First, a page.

Yeah, I think, I'll give some commentary and then let Mel just talk about what we have been seeing. But we have been -- we've been paying a lot of attention to our fixed rent expense structure for really the last three years. We have had quite a lot of success here on not only getting rent reductions, but on shortening lease life. And what's important is that we are working to variabilize rent expense to the extent we can and that's the whole reason behind the shortening of the lease life is that, if we can sign a shorter-term renewal, then if traffic goes up and sales go up, we're happy to pay more rent and if it doesn't, then we have an opportunity to adjust again.

Some of what we've been seeing, Mel made reference to in our prepared remarks were, we are entering into agreements with some of our landlords on these shared fate deals, where they help us with capital, they actually give us variable rent upfront, we have an opportunity to have multiple kick-outs. And that is a way to just minimize risk and so we can move rent expense up and down according to how sales unfold and to the extent that we find ourselves in a situation where we don't want to be in a store, we have the flexibility and the opportunity to exit.

Mel, would you add anything to that.

Mel Tucker -- Senior Vice President, Chief Financial Officer

Yeah, I mean, I think you nailed it. I mean, I'd just say that -- one more thing I'd add to it is this, we hit about 15% of our stores per year, so we've got quite a few more years of getting to stores and having a chance to renegotiate these renewals and I'm especially excited by the fact that more and more of these deals we're entering into can be shared fate deals. And the more we can do that, the more we can protect on a downside as well. So we're making good progress and I think we've got plenty of runway to keep doing that.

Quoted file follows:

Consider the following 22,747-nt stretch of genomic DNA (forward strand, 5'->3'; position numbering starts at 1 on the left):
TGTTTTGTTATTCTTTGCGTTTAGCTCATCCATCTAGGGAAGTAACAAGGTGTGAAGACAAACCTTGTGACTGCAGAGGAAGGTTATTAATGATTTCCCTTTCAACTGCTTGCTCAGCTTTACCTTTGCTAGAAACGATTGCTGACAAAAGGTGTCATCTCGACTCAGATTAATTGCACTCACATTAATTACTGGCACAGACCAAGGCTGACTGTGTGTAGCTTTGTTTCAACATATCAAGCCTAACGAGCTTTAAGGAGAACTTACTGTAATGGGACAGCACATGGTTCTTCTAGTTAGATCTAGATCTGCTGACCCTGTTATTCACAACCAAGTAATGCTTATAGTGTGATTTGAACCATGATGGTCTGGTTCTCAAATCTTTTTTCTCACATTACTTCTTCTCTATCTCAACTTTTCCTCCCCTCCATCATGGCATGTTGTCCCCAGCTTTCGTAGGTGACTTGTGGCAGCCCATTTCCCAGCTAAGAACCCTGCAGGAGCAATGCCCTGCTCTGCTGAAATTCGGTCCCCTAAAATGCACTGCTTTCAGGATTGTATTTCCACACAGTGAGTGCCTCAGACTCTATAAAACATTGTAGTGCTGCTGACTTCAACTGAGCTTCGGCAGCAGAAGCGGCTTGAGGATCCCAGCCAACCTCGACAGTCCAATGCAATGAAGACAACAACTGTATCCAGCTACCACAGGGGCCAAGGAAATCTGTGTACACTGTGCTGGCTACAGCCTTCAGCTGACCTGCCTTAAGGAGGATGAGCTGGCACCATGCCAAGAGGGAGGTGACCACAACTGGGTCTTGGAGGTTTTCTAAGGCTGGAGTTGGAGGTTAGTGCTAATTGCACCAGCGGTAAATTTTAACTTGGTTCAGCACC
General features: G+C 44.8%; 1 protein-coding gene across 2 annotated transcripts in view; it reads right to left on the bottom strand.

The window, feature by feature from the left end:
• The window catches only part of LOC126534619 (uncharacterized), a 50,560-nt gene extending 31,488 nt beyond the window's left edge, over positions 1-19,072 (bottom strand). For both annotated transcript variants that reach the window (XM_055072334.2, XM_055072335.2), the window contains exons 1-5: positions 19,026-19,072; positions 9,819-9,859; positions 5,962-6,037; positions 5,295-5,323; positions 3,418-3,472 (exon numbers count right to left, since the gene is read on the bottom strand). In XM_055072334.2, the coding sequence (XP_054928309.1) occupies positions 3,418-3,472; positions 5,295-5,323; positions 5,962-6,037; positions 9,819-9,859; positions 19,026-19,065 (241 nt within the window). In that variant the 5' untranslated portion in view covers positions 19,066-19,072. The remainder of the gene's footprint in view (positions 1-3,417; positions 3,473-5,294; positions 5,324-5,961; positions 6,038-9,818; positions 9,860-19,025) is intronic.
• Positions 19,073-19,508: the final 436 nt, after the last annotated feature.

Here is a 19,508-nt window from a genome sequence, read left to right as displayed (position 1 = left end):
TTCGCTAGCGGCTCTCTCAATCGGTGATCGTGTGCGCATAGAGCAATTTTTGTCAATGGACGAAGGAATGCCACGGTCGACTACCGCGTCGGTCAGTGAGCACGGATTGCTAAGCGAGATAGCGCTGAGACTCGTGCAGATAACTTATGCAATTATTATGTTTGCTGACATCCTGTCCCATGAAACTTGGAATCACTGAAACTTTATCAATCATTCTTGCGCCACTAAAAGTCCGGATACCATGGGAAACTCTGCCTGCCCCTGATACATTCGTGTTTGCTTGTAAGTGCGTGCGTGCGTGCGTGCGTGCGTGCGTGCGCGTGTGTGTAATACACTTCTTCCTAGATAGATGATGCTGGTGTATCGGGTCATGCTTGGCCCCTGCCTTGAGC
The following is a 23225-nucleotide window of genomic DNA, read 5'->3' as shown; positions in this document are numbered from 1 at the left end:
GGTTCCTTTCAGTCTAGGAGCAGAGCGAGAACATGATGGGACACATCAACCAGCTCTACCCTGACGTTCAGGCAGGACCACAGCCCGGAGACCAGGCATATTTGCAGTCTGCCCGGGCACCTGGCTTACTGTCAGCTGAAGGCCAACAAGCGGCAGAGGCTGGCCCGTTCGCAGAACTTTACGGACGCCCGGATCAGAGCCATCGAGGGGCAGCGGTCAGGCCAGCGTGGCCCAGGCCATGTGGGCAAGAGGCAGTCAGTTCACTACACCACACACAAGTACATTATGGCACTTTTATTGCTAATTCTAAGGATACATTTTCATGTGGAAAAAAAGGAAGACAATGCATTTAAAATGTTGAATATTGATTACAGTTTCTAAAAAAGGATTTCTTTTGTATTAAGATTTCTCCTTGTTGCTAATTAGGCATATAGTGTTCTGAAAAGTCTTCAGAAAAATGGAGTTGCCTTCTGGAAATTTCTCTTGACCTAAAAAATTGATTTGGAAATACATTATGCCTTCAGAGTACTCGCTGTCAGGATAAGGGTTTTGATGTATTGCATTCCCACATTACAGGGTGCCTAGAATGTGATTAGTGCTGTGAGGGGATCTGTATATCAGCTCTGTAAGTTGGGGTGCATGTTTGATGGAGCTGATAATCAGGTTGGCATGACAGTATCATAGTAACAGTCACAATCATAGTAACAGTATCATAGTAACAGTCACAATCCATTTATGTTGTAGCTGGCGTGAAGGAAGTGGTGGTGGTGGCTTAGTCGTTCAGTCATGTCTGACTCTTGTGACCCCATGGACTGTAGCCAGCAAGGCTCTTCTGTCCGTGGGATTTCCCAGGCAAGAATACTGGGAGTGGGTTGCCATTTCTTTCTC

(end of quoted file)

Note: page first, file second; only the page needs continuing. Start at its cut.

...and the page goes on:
We'll take our next question from Steve Marotta with C.L. King & Associates.

Steve Marotta -- C.L. King & Associates -- Analyst

Good morning, Mimi and Mel. First, just to put a fine point and I know you don't provide quarterly guidance, but you've provided a little bit of color. Assuming negative EPS on a year -- literal negative EPS, not just the comparison on a year-over-year basis in the first and second quarter is not unreasonable. Correct?

Mel Tucker -- Senior Vice President, Chief Financial Officer

Yes --

Mimi E. Vaughn -- President and Chief Executive Officer

That's correct. We are expecting that it's going to -- we had a really strong first quarter last year and we're expecting to go backwards. I think we said, we think it might be -- it will be difficult to make money in the first quarter based on the current negative comp projection and then even into the second quarter, we expect that we will go backwards and depending how far we go -- how far backwards we go, it may also be challenging. These are just simply very low volume quarters, where we are hanging on with our fixed expenses to try to get to the back half of the year with back-to-school and holiday, where we make a lot of our profit.